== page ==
Before you start your search process, it’s important to clarify what type of care at home is needed and who will be providing it. The following are some of the terms that will be discussed as you and your providers begin planning for your care.
Skilled Care is needed if you or your loved one will be discharged from a hospital or nursing home and need follow-up care, or if a physician has recommended that a nurse or rehabilitation therapist provide medical care at home.
Hospice Care is needed if the person has a life-ending illness and requires medical care and comfort at the end of life. For more information on Hospice Care, see our Hospice page, or contact our Hospice Director, Janice McDermott.
These services are a good choice for assistance at home with activities of daily living, or if family members are overwhelmed with caregiving responsibilities. You may find the Needs Assessment Worksheet from the National Caregivers Library helpful as you and your family determine what types of assistance are needed.
The State of New Hampshire requires all home care agencies to be licensed. Agencies must comply with strict regulations regarding the types of services they offer, background checks, training and supervision of employees, and the quality of care provided. Some agencies provide all types of health care services, while others are limited to personal care and homemaking services. Agencies that provide hospice services must also have a separate hospice license. Be sure to ask the agency what type of license it has, or check out its website. All agencies must provide clients with the Home Care Clients’ Bill of Rights.
Other Terms You May Encounter
PRIVATE DUTY: If you are planning to pay for home care services on your own, you need an agency that provides private duty services – which can range from skilled care to personal care and homemaker services. Private duty agencies provide services to clients who pay on their own or who are covered by private insurance. Some private duty agencies may limit their services to personal care or homemaker services.
DIRECT HIRE: Some families or individuals choose to hire an individual caregiver rather than an agency. There are pros and cons to this approach, and consumers should be very careful when doing this. In New Hampshire, people who offer themselves for hire as “individual home care service providers” must be registered through the Department of Health and Human Services. Click here to download our PDF, “What You Need to Know about Direct Hire of Caregivers”.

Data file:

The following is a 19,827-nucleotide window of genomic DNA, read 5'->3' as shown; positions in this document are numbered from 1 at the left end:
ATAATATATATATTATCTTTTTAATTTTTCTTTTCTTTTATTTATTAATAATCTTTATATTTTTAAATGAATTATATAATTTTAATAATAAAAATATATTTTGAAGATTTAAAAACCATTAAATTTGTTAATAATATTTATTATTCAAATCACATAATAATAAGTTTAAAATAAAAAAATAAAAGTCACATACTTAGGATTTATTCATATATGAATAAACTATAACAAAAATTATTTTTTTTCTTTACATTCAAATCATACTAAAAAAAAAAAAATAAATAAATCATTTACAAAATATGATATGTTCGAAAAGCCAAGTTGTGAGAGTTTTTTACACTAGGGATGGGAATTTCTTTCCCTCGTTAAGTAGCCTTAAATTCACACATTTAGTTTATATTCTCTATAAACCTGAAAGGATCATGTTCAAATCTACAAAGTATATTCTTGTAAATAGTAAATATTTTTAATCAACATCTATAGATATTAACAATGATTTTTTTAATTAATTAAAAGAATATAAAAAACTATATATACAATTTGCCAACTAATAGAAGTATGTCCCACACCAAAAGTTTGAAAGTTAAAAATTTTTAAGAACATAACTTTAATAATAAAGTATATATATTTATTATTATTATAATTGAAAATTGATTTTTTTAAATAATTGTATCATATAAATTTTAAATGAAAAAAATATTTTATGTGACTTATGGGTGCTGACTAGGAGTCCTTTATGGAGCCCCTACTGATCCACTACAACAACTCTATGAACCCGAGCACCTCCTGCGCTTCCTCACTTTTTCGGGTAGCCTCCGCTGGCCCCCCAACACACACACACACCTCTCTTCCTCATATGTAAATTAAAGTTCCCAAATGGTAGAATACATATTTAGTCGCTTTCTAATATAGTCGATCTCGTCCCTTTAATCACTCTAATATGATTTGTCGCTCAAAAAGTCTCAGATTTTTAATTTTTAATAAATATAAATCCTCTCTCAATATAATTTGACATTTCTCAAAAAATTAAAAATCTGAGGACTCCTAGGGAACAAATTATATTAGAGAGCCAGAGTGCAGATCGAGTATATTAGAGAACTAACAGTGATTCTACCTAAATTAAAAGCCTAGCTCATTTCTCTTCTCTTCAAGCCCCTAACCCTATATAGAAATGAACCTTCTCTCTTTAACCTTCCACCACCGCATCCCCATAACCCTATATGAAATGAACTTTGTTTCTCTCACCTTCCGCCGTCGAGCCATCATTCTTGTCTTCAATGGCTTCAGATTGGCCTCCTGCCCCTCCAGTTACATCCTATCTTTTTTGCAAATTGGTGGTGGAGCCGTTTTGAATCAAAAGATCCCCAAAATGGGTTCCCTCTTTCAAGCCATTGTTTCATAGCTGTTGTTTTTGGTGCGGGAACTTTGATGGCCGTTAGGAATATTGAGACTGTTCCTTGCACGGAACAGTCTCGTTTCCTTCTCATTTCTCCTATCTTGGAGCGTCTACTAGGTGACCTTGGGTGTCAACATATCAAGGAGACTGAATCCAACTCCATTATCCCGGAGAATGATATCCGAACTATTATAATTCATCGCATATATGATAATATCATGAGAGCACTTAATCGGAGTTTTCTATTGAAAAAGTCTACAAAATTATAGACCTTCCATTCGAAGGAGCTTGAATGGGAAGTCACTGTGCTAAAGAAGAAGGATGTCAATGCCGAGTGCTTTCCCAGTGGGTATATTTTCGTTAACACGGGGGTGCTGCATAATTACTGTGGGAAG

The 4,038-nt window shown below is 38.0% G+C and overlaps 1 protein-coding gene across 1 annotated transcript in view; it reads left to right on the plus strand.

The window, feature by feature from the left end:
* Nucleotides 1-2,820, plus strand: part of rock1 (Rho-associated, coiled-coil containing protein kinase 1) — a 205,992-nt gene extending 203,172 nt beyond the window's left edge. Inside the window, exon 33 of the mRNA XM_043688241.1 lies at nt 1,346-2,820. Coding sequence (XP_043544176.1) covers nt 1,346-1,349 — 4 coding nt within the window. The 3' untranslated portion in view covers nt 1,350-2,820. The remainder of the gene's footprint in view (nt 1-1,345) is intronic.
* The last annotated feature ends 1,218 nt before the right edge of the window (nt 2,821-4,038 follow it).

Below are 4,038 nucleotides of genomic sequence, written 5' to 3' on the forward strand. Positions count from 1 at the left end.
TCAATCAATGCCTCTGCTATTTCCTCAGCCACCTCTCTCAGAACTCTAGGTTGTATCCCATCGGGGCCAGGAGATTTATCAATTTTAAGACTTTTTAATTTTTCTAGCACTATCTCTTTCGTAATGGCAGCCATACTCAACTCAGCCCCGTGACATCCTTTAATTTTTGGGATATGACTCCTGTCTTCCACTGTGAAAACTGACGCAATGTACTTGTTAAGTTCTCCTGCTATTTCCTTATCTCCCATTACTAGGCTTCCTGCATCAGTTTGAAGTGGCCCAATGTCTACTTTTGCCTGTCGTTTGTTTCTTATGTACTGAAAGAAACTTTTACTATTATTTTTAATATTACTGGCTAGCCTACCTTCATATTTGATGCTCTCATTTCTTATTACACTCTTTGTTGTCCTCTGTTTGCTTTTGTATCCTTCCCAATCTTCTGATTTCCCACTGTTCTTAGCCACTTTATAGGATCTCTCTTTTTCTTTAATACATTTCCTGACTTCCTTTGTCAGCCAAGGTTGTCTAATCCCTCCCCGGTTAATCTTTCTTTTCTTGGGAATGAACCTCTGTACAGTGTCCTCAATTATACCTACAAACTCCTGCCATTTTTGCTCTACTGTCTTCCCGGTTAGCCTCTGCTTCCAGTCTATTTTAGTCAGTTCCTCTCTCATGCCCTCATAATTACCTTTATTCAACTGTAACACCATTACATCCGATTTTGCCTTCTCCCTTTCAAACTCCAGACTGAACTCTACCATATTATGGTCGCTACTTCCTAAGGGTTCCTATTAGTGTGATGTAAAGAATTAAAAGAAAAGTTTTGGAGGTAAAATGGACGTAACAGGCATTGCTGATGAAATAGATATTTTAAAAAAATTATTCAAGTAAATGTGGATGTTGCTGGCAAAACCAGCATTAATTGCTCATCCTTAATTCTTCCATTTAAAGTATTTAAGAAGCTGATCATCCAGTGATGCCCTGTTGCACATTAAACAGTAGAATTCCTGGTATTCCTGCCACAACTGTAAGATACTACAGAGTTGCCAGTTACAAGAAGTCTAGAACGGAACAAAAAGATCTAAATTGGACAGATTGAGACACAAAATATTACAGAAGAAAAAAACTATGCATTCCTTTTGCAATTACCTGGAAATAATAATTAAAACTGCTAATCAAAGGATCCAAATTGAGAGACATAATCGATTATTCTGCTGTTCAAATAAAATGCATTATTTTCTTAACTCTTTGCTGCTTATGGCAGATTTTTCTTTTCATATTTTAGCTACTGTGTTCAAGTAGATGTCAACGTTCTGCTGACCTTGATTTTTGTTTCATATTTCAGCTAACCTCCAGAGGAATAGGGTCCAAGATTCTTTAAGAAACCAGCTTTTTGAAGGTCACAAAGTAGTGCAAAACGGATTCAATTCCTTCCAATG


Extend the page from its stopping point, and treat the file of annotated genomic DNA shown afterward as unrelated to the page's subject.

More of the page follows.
HOMEBOUND: Medicare (and many private insurance companies) will help cover home health costs for beneficiaries who meet four conditions (Note: this applies ONLY to the Medicare home health benefit, not the Medicare hospice benefit, Medicaid or other programs): You must be homebound. This means that: 1) Leaving home is a major effort, 2) You are normally unable to leave home unassisted 3) when you leave home it must be to get medical care, or for short, infrequent non-medical reasons such as a trip to get a haircut, or to attend religious services or adult day care 4) Your doctor must decide that you need medical care at home, and make a plan for your care. Your doctor must determine you need at least one of the following: intermittent skilled nursing care, or physical therapy or speech-language therapy or continue to need occupational therapy. The home health agency caring for you must be approved by the Medicare program. More on Homebound.
MEDICARE: If the person receiving home care services is a Medicare beneficiary and a doctor has ordered home care, then the agency you choose must be “Medicare-certified.” Ask the agency if it’s certified, or check out its website. There you will also find a Home Care Agency Checklist, to aide you in your search. You can also look at the federal government’s Medicare home health website to find certified agencies in your community. For more information about Medicare and other payor sources, see our Paying for Home Care page.
MEDICAID: If the person receiving services is covered by Medicaid, look for an agency that is an enrolled Medicaid provider. If the individual is eligible for NH Medicaid’s “Choices for Independence” (CFI) program which covers long-term services for elders at home, ask the agency if it provides CFI services. A Medicaid case manager can help coordinate services. For the application for the home and community-based waiver, link here. For more information about Medicaid and other payor sources, see our Paying for Home Care page.Resource: PBS piece on Choosing In-Home Care Use the Find a Home Care Agency search function on the top right side of this page for information on the agencies that deliver different types of home care in New Hampshire’s communities.